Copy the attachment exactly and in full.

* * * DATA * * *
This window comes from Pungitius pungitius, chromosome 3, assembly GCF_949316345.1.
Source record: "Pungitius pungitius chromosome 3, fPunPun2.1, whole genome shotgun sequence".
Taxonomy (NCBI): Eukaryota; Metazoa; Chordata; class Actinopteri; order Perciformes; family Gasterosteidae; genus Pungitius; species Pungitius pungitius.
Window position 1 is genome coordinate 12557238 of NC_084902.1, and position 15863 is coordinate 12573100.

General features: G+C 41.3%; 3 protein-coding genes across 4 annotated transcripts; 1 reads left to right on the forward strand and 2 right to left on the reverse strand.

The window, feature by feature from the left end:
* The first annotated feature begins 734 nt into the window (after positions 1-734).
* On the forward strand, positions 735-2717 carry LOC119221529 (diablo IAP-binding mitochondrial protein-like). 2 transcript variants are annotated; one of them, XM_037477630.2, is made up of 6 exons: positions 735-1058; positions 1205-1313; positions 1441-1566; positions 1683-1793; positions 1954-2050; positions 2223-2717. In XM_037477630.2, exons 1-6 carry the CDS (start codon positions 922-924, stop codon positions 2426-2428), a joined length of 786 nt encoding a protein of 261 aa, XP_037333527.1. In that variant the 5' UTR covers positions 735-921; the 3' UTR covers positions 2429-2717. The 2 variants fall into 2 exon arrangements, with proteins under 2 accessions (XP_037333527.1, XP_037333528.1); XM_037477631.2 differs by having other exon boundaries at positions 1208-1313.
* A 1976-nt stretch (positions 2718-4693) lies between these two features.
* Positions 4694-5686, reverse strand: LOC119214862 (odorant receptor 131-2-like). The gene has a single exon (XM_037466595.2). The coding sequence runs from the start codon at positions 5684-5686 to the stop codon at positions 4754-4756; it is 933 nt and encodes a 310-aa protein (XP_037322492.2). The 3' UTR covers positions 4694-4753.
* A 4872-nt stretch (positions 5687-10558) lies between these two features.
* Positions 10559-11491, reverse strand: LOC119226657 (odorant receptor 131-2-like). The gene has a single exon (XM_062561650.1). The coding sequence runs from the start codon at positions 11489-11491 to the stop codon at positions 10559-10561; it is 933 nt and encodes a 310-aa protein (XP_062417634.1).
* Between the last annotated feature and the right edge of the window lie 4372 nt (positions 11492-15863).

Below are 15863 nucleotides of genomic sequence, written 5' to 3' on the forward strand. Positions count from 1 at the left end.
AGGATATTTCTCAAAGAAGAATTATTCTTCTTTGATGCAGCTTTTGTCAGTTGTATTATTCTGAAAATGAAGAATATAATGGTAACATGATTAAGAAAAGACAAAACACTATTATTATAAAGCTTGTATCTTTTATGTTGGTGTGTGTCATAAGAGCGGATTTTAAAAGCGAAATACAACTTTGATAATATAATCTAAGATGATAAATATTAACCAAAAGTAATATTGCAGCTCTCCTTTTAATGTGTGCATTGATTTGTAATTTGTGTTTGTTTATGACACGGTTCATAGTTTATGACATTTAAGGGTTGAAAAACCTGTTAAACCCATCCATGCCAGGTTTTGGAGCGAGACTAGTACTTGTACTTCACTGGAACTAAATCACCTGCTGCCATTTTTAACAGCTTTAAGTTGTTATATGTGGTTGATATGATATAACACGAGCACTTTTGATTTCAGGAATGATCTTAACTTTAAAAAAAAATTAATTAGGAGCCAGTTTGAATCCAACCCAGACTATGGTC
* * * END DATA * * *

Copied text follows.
This window comes from Pungitius pungitius, chromosome 3, assembly GCF_949316345.1.
Source record: "Pungitius pungitius chromosome 3, fPunPun2.1, whole genome shotgun sequence".
Taxonomy (NCBI): Eukaryota; Metazoa; Chordata; class Actinopteri; order Perciformes; family Gasterosteidae; genus Pungitius; species Pungitius pungitius.
Window position 1 is genome coordinate 12557238 of NC_084902.1, and position 15863 is coordinate 12573100.

General features: G+C 41.3%; 3 protein-coding genes across 4 annotated transcripts; 1 reads left to right on the forward strand and 2 right to left on the reverse strand.

The window, feature by feature from the left end:
* The first annotated feature begins 734 nt into the window (after positions 1-734).
* On the forward strand, positions 735-2717 carry LOC119221529 (diablo IAP-binding mitochondrial protein-like). 2 transcript variants are annotated; one of them, XM_037477630.2, is made up of 6 exons: positions 735-1058; positions 1205-1313; positions 1441-1566; positions 1683-1793; positions 1954-2050; positions 2223-2717. In XM_037477630.2, exons 1-6 carry the CDS (start codon positions 922-924, stop codon positions 2426-2428), a joined length of 786 nt encoding a protein of 261 aa, XP_037333527.1. In that variant the 5' UTR covers positions 735-921; the 3' UTR covers positions 2429-2717. The 2 variants fall into 2 exon arrangements, with proteins under 2 accessions (XP_037333527.1, XP_037333528.1); XM_037477631.2 differs by having other exon boundaries at positions 1208-1313.
* A 1976-nt stretch (positions 2718-4693) lies between these two features.
* Positions 4694-5686, reverse strand: LOC119214862 (odorant receptor 131-2-like). The gene has a single exon (XM_037466595.2). The coding sequence runs from the start codon at positions 5684-5686 to the stop codon at positions 4754-4756; it is 933 nt and encodes a 310-aa protein (XP_037322492.2). The 3' UTR covers positions 4694-4753.
* A 4872-nt stretch (positions 5687-10558) lies between these two features.
* Positions 10559-11491, reverse strand: LOC119226657 (odorant receptor 131-2-like). The gene has a single exon (XM_062561650.1). The coding sequence runs from the start codon at positions 11489-11491 to the stop codon at positions 10559-10561; it is 933 nt and encodes a 310-aa protein (XP_062417634.1).
* Between the last annotated feature and the right edge of the window lie 4372 nt (positions 11492-15863).

Below are 15863 nucleotides of genomic sequence, written 5' to 3' on the forward strand. Positions count from 1 at the left end.
AGGATATTTCTCAAAGAAGAATTATTCTTCTTTGATGCAGCTTTTGTCAGTTGTATTATTCTGAAAATGAAGAATATAATGGTAACATGATTAAGAAAAGACAAAACACTATTATTATAAAGCTTGTATCTTTTATGTTGGTGTGTGTCATAAGAGCGGATTTTAAAAGCGAAATACAACTTTGATAATATAATCTAAGATGATAAATATTAACCAAAAGTAATATTGCAGCTCTCCTTTTAATGTGTGCATTGATTTGTAATTTGTGTTTGTTTATGACACGGTTCATAGTTTATGACATTTAAGGGTTGAAAAACCTGTTAAACCCATCCATGCCAGGTTTTGGAGCGAGACTAGTACTTGTACTTCACTGGAACTAAATCACCTGCTGCCATTTTTAACAGCTTTAAGTTGTTATATGTGGTTGATATGATATAACACGAGCACTTTTGATTTCAGGAATGATCTTAACTTTAAAAAAAAATTAATTAGGAGCCAGTTTGAATCCAACCCAGACTATGGTC